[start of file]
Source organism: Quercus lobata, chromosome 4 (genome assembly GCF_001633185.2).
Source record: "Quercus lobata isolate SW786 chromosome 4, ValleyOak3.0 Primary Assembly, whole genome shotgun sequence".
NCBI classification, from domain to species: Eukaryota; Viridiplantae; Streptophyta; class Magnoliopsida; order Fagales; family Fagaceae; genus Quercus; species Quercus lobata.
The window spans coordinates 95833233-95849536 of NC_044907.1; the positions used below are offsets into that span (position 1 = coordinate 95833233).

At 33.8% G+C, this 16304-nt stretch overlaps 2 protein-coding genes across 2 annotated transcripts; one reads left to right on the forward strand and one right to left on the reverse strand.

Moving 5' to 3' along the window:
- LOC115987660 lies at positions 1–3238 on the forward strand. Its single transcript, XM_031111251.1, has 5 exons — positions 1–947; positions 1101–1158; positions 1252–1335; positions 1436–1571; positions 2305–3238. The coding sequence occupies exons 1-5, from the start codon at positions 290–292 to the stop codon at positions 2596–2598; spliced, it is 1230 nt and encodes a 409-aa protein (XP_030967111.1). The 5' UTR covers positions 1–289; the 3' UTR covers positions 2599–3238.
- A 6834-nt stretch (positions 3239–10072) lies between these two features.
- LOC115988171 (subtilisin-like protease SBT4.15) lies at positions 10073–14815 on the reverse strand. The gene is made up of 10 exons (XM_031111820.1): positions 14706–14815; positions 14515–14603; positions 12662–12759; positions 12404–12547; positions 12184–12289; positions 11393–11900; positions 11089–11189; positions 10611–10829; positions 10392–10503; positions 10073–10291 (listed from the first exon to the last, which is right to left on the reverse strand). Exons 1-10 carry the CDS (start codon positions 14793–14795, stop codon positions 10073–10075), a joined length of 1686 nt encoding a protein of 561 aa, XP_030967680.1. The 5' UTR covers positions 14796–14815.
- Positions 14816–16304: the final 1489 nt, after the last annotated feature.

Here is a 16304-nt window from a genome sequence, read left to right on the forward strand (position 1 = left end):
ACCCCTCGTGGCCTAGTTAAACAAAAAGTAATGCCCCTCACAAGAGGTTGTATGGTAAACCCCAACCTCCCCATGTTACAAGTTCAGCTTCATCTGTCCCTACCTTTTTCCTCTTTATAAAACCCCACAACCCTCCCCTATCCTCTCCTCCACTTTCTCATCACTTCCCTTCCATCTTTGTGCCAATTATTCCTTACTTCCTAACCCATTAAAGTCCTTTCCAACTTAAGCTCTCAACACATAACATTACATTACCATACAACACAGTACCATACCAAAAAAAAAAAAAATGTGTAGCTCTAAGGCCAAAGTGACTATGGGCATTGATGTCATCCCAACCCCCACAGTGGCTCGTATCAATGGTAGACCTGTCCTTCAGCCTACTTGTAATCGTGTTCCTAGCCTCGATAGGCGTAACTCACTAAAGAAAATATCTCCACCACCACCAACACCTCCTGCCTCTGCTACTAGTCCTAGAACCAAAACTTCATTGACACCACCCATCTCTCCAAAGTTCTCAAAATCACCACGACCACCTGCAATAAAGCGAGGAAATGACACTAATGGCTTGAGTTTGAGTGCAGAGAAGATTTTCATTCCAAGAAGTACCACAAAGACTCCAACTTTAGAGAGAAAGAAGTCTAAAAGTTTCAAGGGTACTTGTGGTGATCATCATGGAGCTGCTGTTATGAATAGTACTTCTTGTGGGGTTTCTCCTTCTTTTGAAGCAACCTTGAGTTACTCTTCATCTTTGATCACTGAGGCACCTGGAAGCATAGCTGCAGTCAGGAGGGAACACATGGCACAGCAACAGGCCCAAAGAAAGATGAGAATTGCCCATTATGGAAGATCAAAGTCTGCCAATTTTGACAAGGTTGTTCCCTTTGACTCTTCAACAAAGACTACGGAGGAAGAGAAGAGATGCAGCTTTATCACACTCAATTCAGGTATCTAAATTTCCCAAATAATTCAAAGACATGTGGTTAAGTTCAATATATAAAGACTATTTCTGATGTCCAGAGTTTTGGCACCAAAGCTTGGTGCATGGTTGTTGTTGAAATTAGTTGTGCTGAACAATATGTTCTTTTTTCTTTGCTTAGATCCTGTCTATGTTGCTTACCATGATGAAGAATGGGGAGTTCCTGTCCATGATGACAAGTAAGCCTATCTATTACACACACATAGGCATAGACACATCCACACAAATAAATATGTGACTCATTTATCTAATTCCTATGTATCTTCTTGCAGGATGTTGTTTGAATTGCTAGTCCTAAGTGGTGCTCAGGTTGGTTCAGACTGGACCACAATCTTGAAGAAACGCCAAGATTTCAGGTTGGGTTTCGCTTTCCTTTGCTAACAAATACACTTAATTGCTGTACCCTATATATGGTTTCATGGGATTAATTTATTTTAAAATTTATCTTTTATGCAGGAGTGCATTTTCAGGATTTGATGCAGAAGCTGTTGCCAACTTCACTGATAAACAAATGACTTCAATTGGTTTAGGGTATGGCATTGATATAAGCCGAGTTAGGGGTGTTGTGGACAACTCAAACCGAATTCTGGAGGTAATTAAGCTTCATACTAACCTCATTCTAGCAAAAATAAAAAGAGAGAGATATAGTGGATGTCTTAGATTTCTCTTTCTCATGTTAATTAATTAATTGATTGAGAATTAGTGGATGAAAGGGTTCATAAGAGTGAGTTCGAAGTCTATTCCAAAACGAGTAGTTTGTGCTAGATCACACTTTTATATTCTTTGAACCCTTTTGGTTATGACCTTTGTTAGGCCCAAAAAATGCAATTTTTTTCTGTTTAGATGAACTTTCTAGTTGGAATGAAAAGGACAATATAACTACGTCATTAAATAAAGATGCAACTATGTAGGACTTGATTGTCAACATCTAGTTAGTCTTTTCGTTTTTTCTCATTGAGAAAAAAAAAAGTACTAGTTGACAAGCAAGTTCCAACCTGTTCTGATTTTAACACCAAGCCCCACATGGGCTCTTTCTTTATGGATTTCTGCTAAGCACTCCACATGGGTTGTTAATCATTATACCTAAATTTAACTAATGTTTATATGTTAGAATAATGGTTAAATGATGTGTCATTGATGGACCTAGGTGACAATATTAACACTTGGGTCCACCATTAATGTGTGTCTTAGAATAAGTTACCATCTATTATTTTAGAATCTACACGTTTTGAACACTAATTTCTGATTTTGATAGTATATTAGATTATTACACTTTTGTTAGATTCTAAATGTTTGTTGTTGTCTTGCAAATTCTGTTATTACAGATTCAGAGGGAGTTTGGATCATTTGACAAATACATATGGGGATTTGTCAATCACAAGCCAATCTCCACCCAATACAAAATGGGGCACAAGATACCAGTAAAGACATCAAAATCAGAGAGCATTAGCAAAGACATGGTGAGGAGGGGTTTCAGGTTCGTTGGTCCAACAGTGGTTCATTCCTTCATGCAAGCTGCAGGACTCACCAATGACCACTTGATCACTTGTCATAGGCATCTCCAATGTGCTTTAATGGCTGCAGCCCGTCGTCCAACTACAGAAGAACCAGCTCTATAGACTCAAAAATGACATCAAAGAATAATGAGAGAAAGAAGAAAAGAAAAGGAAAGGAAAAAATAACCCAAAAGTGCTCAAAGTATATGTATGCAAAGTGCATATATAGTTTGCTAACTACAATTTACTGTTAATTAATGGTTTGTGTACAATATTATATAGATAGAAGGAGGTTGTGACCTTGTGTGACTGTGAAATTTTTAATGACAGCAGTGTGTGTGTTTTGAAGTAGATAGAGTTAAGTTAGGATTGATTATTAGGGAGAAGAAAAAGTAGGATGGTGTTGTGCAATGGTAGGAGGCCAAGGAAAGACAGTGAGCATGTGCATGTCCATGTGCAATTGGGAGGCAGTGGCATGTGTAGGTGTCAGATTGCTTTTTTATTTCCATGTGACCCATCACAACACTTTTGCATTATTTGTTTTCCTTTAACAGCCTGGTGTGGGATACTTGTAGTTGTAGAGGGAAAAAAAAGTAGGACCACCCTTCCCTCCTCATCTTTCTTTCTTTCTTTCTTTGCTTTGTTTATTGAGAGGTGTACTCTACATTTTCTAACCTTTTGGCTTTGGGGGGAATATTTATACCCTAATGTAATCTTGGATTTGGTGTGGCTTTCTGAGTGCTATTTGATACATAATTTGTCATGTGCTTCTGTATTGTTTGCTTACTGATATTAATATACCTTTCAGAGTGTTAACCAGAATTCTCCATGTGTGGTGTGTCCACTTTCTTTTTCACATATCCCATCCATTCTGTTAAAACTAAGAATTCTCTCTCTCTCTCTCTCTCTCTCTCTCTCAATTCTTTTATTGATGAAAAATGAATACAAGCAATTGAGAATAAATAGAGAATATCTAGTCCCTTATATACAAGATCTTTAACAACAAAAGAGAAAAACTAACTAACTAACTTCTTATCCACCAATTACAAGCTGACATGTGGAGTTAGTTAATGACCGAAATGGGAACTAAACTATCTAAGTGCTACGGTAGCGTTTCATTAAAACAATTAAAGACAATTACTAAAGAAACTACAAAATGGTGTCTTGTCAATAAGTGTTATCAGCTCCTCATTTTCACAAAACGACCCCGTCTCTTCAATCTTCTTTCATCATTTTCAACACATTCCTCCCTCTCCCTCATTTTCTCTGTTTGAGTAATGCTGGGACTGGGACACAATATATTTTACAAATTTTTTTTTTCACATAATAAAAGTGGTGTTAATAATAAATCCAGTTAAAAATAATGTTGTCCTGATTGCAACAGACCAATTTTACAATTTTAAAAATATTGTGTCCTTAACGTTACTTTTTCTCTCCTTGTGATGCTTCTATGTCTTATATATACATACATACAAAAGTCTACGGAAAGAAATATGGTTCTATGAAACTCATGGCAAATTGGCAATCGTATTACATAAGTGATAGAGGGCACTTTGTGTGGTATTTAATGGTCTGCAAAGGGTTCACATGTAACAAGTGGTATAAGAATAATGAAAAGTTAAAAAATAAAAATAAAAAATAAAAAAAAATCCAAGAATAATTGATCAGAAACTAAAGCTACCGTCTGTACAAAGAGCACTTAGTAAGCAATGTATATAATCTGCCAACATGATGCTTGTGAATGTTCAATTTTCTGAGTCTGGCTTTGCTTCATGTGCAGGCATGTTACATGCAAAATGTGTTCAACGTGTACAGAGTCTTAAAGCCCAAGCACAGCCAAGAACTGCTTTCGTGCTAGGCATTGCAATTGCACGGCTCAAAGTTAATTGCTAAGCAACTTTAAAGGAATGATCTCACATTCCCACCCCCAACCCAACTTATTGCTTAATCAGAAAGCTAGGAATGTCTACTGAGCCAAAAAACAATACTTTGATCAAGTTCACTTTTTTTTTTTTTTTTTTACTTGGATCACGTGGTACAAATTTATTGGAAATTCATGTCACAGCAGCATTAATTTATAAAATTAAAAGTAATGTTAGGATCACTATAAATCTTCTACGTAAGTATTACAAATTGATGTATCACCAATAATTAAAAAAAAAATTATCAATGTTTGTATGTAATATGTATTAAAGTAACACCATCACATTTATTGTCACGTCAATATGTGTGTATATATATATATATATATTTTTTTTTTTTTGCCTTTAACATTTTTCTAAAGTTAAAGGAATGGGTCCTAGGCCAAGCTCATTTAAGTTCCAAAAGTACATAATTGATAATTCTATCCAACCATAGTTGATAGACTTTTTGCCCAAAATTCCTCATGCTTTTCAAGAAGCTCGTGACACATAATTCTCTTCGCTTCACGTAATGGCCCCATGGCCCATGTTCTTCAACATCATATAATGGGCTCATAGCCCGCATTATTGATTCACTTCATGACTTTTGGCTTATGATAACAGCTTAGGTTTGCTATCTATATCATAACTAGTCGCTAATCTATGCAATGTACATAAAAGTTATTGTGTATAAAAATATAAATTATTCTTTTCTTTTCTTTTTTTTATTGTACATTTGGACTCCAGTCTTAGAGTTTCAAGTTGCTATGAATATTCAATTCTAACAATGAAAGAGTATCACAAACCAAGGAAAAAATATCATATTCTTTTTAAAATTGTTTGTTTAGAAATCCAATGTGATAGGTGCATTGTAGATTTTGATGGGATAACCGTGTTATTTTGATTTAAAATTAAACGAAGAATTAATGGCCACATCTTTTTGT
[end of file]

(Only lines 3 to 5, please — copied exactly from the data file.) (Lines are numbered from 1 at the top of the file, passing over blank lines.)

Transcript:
NCBI classification, from domain to species: Eukaryota; Viridiplantae; Streptophyta; class Magnoliopsida; order Fagales; family Fagaceae; genus Quercus; species Quercus lobata.
The window spans coordinates 95833233-95849536 of NC_044907.1; the positions used below are offsets into that span (position 1 = coordinate 95833233).

At 33.8% G+C, this 16304-nt stretch overlaps 2 protein-coding genes across 2 annotated transcripts; one reads left to right on the forward strand and one right to left on the reverse strand.